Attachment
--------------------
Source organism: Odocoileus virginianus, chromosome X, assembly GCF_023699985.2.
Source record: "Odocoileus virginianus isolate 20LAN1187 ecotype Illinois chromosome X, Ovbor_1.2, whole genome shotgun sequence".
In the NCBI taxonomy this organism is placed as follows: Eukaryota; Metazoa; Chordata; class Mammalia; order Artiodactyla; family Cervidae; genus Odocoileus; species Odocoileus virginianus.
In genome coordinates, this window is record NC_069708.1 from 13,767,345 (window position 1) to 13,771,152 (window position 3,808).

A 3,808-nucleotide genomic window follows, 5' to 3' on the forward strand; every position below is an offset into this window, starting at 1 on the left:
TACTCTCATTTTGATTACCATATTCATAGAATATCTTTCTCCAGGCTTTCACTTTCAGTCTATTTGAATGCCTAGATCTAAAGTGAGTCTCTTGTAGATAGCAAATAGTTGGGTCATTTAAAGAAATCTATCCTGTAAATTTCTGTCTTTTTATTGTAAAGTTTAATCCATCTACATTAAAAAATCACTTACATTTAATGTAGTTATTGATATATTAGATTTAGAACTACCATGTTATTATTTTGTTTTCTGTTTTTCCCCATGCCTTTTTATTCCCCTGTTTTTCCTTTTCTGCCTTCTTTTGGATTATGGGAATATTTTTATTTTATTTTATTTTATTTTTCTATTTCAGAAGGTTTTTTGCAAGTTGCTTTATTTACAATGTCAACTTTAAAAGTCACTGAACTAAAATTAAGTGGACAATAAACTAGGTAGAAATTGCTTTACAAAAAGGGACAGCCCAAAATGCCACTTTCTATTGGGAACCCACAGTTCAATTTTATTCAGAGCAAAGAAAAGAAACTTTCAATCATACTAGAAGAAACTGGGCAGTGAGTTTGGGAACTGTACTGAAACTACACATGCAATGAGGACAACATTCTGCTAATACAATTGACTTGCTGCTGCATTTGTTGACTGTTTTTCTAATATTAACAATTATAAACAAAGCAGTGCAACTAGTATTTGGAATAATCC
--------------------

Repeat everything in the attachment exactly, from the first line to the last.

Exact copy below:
Source organism: Odocoileus virginianus, chromosome X, assembly GCF_023699985.2.
Source record: "Odocoileus virginianus isolate 20LAN1187 ecotype Illinois chromosome X, Ovbor_1.2, whole genome shotgun sequence".
In the NCBI taxonomy this organism is placed as follows: Eukaryota; Metazoa; Chordata; class Mammalia; order Artiodactyla; family Cervidae; genus Odocoileus; species Odocoileus virginianus.
In genome coordinates, this window is record NC_069708.1 from 13,767,345 (window position 1) to 13,771,152 (window position 3,808).

A 3,808-nucleotide genomic window follows, 5' to 3' on the forward strand; every position below is an offset into this window, starting at 1 on the left:
TACTCTCATTTTGATTACCATATTCATAGAATATCTTTCTCCAGGCTTTCACTTTCAGTCTATTTGAATGCCTAGATCTAAAGTGAGTCTCTTGTAGATAGCAAATAGTTGGGTCATTTAAAGAAATCTATCCTGTAAATTTCTGTCTTTTTATTGTAAAGTTTAATCCATCTACATTAAAAAATCACTTACATTTAATGTAGTTATTGATATATTAGATTTAGAACTACCATGTTATTATTTTGTTTTCTGTTTTTCCCCATGCCTTTTTATTCCCCTGTTTTTCCTTTTCTGCCTTCTTTTGGATTATGGGAATATTTTTATTTTATTTTATTTTATTTTTCTATTTCAGAAGGTTTTTTGCAAGTTGCTTTATTTACAATGTCAACTTTAAAAGTCACTGAACTAAAATTAAGTGGACAATAAACTAGGTAGAAATTGCTTTACAAAAAGGGACAGCCCAAAATGCCACTTTCTATTGGGAACCCACAGTTCAATTTTATTCAGAGCAAAGAAAAGAAACTTTCAATCATACTAGAAGAAACTGGGCAGTGAGTTTGGGAACTGTACTGAAACTACACATGCAATGAGGACAACATTCTGCTAATACAATTGACTTGCTGCTGCATTTGTTGACTGTTTTTCTAATATTAACAATTATAAACAAAGCAGTGCAACTAGTATTTGGAATAATCC